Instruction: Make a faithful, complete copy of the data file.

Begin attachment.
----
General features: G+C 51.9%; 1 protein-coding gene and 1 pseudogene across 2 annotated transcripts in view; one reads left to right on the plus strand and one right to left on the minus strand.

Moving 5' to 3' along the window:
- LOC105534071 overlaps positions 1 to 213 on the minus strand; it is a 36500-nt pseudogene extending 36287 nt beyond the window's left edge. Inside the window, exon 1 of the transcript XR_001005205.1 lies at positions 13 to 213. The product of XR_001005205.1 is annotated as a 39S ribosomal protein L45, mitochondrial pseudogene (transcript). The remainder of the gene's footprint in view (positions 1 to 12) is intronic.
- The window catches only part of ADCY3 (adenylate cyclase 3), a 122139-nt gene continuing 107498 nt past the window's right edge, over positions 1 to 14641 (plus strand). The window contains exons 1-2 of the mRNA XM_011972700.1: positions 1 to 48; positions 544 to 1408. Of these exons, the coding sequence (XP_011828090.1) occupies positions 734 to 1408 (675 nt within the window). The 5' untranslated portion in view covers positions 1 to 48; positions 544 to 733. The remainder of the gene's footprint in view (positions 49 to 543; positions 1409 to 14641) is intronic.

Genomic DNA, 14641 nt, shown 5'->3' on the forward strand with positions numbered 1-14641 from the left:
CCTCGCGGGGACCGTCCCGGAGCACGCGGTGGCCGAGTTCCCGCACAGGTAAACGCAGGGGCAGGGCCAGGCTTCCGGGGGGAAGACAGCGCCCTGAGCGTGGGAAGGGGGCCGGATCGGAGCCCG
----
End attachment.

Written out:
General features: G+C 51.9%; 1 protein-coding gene and 1 pseudogene across 2 annotated transcripts in view; one reads left to right on the plus strand and one right to left on the minus strand.

Moving 5' to 3' along the window:
- LOC105534071 overlaps positions 1 to 213 on the minus strand; it is a 36500-nt pseudogene extending 36287 nt beyond the window's left edge. Inside the window, exon 1 of the transcript XR_001005205.1 lies at positions 13 to 213. The product of XR_001005205.1 is annotated as a 39S ribosomal protein L45, mitochondrial pseudogene (transcript). The remainder of the gene's footprint in view (positions 1 to 12) is intronic.
- The window catches only part of ADCY3 (adenylate cyclase 3), a 122139-nt gene continuing 107498 nt past the window's right edge, over positions 1 to 14641 (plus strand). The window contains exons 1-2 of the mRNA XM_011972700.1: positions 1 to 48; positions 544 to 1408. Of these exons, the coding sequence (XP_011828090.1) occupies positions 734 to 1408 (675 nt within the window). The 5' untranslated portion in view covers positions 1 to 48; positions 544 to 733. The remainder of the gene's footprint in view (positions 49 to 543; positions 1409 to 14641) is intronic.

Genomic DNA, 14641 nt, shown 5'->3' on the forward strand with positions numbered 1-14641 from the left:
CCTCGCGGGGACCGTCCCGGAGCACGCGGTGGCCGAGTTCCCGCACAGGTAAACGCAGGGGCAGGGCCAGGCTTCCGGGGGGAAGACAGCGCCCTGAGCGTGGGAAGGGGGCCGGATCGGAGCCCG